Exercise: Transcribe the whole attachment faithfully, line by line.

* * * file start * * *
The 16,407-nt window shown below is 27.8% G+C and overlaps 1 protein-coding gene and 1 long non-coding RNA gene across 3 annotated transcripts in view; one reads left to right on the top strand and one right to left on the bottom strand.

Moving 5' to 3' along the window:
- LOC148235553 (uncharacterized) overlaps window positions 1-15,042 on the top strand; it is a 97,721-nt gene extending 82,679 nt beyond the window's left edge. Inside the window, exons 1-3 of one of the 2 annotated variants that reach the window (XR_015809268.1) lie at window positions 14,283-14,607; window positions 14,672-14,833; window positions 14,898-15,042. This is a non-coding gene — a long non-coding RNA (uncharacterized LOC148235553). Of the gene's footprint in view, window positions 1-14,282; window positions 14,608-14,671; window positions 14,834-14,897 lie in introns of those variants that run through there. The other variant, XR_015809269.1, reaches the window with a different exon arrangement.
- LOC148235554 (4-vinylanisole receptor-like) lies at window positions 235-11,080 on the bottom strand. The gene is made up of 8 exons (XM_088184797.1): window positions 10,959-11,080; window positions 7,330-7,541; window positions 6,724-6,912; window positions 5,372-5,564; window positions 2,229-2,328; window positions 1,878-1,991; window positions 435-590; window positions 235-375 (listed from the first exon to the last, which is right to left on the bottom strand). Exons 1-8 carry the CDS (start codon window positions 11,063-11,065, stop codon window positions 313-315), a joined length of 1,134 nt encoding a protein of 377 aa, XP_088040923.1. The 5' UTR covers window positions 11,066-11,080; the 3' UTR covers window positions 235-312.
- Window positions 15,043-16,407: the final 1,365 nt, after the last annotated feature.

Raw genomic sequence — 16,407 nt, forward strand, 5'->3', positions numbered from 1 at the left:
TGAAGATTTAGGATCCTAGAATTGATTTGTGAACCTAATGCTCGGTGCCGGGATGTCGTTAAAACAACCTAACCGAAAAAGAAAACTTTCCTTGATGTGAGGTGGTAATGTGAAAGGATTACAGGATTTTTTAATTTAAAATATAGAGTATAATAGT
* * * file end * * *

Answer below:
The 16,407-nt window shown below is 27.8% G+C and overlaps 1 protein-coding gene and 1 long non-coding RNA gene across 3 annotated transcripts in view; one reads left to right on the top strand and one right to left on the bottom strand.

Moving 5' to 3' along the window:
- LOC148235553 (uncharacterized) overlaps window positions 1-15,042 on the top strand; it is a 97,721-nt gene extending 82,679 nt beyond the window's left edge. Inside the window, exons 1-3 of one of the 2 annotated variants that reach the window (XR_015809268.1) lie at window positions 14,283-14,607; window positions 14,672-14,833; window positions 14,898-15,042. This is a non-coding gene — a long non-coding RNA (uncharacterized LOC148235553). Of the gene's footprint in view, window positions 1-14,282; window positions 14,608-14,671; window positions 14,834-14,897 lie in introns of those variants that run through there. The other variant, XR_015809269.1, reaches the window with a different exon arrangement.
- LOC148235554 (4-vinylanisole receptor-like) lies at window positions 235-11,080 on the bottom strand. The gene is made up of 8 exons (XM_088184797.1): window positions 10,959-11,080; window positions 7,330-7,541; window positions 6,724-6,912; window positions 5,372-5,564; window positions 2,229-2,328; window positions 1,878-1,991; window positions 435-590; window positions 235-375 (listed from the first exon to the last, which is right to left on the bottom strand). Exons 1-8 carry the CDS (start codon window positions 11,063-11,065, stop codon window positions 313-315), a joined length of 1,134 nt encoding a protein of 377 aa, XP_088040923.1. The 5' UTR covers window positions 11,066-11,080; the 3' UTR covers window positions 235-312.
- Window positions 15,043-16,407: the final 1,365 nt, after the last annotated feature.

Raw genomic sequence — 16,407 nt, forward strand, 5'->3', positions numbered from 1 at the left:
TGAAGATTTAGGATCCTAGAATTGATTTGTGAACCTAATGCTCGGTGCCGGGATGTCGTTAAAACAACCTAACCGAAAAAGAAAACTTTCCTTGATGTGAGGTGGTAATGTGAAAGGATTACAGGATTTTTTAATTTAAAATATAGAGTATAATAGT